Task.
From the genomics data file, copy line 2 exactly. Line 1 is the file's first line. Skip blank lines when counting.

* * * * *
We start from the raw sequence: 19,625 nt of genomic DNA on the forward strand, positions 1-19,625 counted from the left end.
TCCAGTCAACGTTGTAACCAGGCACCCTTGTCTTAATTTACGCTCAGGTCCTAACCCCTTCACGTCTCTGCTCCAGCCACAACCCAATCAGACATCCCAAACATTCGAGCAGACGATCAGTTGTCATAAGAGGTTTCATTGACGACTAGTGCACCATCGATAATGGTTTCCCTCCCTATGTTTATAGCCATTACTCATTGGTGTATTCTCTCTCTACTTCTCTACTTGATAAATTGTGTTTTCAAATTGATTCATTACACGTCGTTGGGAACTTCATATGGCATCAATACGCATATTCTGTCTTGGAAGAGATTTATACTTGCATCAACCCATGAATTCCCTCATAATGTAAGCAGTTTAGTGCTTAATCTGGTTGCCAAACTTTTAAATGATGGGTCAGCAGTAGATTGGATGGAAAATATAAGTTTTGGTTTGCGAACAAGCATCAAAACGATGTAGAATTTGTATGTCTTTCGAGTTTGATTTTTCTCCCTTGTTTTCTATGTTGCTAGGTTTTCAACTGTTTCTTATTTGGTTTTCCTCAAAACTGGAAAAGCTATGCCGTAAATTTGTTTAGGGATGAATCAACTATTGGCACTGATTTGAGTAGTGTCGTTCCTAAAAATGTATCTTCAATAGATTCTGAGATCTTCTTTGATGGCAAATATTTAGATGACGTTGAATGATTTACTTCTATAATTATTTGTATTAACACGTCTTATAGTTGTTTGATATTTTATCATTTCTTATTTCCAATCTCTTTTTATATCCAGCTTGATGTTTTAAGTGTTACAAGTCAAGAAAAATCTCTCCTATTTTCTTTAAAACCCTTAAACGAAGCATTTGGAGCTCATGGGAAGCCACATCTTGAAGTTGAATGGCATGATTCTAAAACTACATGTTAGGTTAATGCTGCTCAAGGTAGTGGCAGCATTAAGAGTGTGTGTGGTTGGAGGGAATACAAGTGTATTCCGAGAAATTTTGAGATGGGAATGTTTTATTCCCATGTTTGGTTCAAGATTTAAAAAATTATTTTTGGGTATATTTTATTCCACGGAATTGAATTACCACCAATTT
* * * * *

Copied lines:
TCCAGTCAACGTTGTAACCAGGCACCCTTGTCTTAATTTACGCTCAGGTCCTAACCCCTTCACGTCTCTGCTCCAGCCACAACCCAATCAGACATCCCAAACATTCGAGCAGACGATCAGTTGTCATAAGAGGTTTCATTGACGACTAGTGCACCATCGATAATGGTTTCCCTCCCTATGTTTATAGCCATTACTCATTGGTGTATTCTCTCTCTACTTCTCTACTTGATAAATTGTGTTTTCAAATTGATTCATTACACGTCGTTGGGAACTTCATATGGCATCAATACGCATATTCTGTCTTGGAAGAGATTTATACTTGCATCAACCCATGAATTCCCTCATAATGTAAGCAGTTTAGTGCTTAATCTGGTTGCCAAACTTTTAAATGATGGGTCAGCAGTAGATTGGATGGAAAATATAAGTTTTGGTTTGCGAACAAGCATCAAAACGATGTAGAATTTGTATGTCTTTCGAGTTTGATTTTTCTCCCTTGTTTTCTATGTTGCTAGGTTTTCAACTGTTTCTTATTTGGTTTTCCTCAAAACTGGAAAAGCTATGCCGTAAATTTGTTTAGGGATGAATCAACTATTGGCACTGATTTGAGTAGTGTCGTTCCTAAAAATGTATCTTCAATAGATTCTGAGATCTTCTTTGATGGCAAATATTTAGATGACGTTGAATGATTTACTTCTATAATTATTTGTATTAACACGTCTTATAGTTGTTTGATATTTTATCATTTCTTATTTCCAATCTCTTTTTATATCCAGCTTGATGTTTTAAGTGTTACAAGTCAAGAAAAATCTCTCCTATTTTCTTTAAAACCCTTAAACGAAGCATTTGGAGCTCATGGGAAGCCACATCTTGAAGTTGAATGGCATGATTCTAAAACTACATGTTAGGTTAATGCTGCTCAAGGTAGTGGCAGCATTAAGAGTGTGTGTGGTTGGAGGGAATACAAGTGTATTCCGAGAAATTTTGAGATGGGAATGTTTTATTCCCATGTTTGGTTCAAGATTTAAAAAATTATTTTTGGGTATATTTTATTCCACGGAATTGAATTACCACCAATTT